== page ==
Chapter 5: Passing the Sacrament
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Like baptism, I never would have dreamed of not receiving the priesthood once I turned 12. It was just what you did and I was quite excited for it. As a little, aspiring priesthood holder, you come revere the 12 and 13 year old Deacons who pass the sacrament every Sunday. In my childish imagination, they almost seemed like Army soldiers marching up and down the aisles, handing the first person in every pew the trays of bread and water, strictly staring straight ahead waiting for the tray to be returned to them, taking it back and continuing in their assigned route until the entire congregation had partaken. Also in the public eye were the Priests, the 16 and 17 year old boys, who reverently sat at the sacrament table in front of the entire congregation until they had to break the bread and bless the sacrament. The blessing consists of one of them kneeling down in front of a microphone beneath the table and reciting word for word the sacrament prayers as found in the scriptures. They too seemed to exercise these tasks with such precision that I marveled as a kid. The Priests handing the trays to the Deacons always seemed so well executed and orchestrated. I remember being let down when I found out that the Priests actually read the blessings from a card or sticker underneath the table. The Teachers, 14 and 15 boys, prepare the sacrament. As a child, I don’t think I ever saw this happening due to the fact that it took place before everyone arrived.
When it came time for me to become a Deacon and pass the sacrament, all fantasies and expectations of executing the sacrament as swiftly as I had always perceived it were shattered the first week. I was assigned to pass the sacrament to the bishop, his counselors — basically his two right hand men —, and everybody else on the stand. I was nervous about getting things right because the bishop is always supposed to take the sacrament before anybody else in the room. He’s the presiding officer in the meeting. Sometimes leaders that out rank him would visit the ward and they would preside and receive the sacrament first. If I recall correctly, I performed that part just fine, but in my nervousness, I missed the fact that I was also supposed to pass to the entire left side of the chapel as well. I lined back up in front of the sacrament table expecting my friends to do the same, but they didn’t. Eventually they all lined up, we returned our trays of bread to the Priests, and received new trays with water. I performed my route again and awkwardly stood to wait for everyone else in front of the sacrament table. It didn’t occur to me that I had only passed to about five people and left the other boys to pass to the remaining 300.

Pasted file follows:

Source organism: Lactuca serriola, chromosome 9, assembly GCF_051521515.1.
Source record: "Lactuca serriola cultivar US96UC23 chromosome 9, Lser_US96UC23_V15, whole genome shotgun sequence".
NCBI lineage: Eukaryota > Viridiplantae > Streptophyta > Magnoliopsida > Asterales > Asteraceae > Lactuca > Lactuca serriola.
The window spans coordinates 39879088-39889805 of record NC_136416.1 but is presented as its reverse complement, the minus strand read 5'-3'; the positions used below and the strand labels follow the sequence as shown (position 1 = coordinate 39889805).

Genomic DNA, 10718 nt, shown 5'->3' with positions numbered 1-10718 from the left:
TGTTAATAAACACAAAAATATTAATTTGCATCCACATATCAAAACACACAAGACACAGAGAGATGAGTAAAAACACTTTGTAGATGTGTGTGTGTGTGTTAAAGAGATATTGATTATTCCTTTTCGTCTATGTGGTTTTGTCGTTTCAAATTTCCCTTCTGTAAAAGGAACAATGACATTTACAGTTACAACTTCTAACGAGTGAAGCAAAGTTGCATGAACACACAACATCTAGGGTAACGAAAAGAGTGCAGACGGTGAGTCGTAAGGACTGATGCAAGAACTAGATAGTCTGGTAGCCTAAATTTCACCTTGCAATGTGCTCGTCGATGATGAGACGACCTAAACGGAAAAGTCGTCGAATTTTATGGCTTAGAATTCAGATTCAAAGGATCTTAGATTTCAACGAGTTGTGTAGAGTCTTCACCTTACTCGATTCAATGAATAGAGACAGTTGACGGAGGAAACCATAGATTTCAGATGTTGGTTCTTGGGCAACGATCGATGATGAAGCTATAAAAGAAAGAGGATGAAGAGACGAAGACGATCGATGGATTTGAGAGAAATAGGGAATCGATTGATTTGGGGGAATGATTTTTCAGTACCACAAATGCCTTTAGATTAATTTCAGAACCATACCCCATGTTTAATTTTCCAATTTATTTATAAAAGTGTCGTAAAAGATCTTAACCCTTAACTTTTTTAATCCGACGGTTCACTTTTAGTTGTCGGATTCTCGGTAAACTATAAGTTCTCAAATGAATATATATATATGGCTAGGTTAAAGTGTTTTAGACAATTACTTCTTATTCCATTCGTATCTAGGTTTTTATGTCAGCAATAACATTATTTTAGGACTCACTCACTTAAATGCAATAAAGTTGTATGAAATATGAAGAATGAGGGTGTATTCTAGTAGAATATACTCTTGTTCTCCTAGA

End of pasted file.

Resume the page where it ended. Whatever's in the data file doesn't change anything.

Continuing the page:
After standing there for about two minutes, a gentleman sitting close to where I was standing stood up and whispered to me that I should go help the other boys. I know his intentions were good, but I think that may have flustered me a bit more because I didn’t know where to go from there. I did manage to figure it out and properly fulfilled my assignment. The next week, I made sure to get the same route again in order to redeem myself as I knew exactly what I was doing. As time went on, I was called to leadership positions and would direct the new and lost Deacons in similar situations. I remember once being complimented by a ward member for the way I handled myself and directed other boys while passing the sacrament. I was proud of that compliment. By the time you turn 14 and become a Teacher, you have all eight routes down perfectly.
The idea that I had that the Deacons were disciplined enough to reverently perform their sacramental duties was farfetched. Most 12 year old boys have a very short attention span and rather than looking straight ahead while waiting for the tray to return, they’ll look around aimlessly, play with their hands, and probably be thinking about Minecraft. Occasionally there would be someone who looked so intently forward that they wouldn’t even notice the tray had reached them again. Or sometimes a slightly socially awkward boy would look directly at every person as they place the bread in their mouth and the water cup to their lips. Normally, Deacons are instructed not to do that, as the sacrament is supposed to be a personal and private matter. Eventually, with coaching they learn not to do those things.
As with the temple, the sacrament often became a contest between us boys of who could be more reverent. As immature 12 year olds, we publicly called out those who failed at this. Looking back at it, I personally feel bad for doing so. It promoted a culture of comparison, which is terribly toxic and and potentially traumatic. That aspect of Mormon culture only thickened as I got older until it completely climaxed during my mission when there were 300 of us 19 year olds competing for the attention of one 65 year old man. But that’s a story for another chapter.
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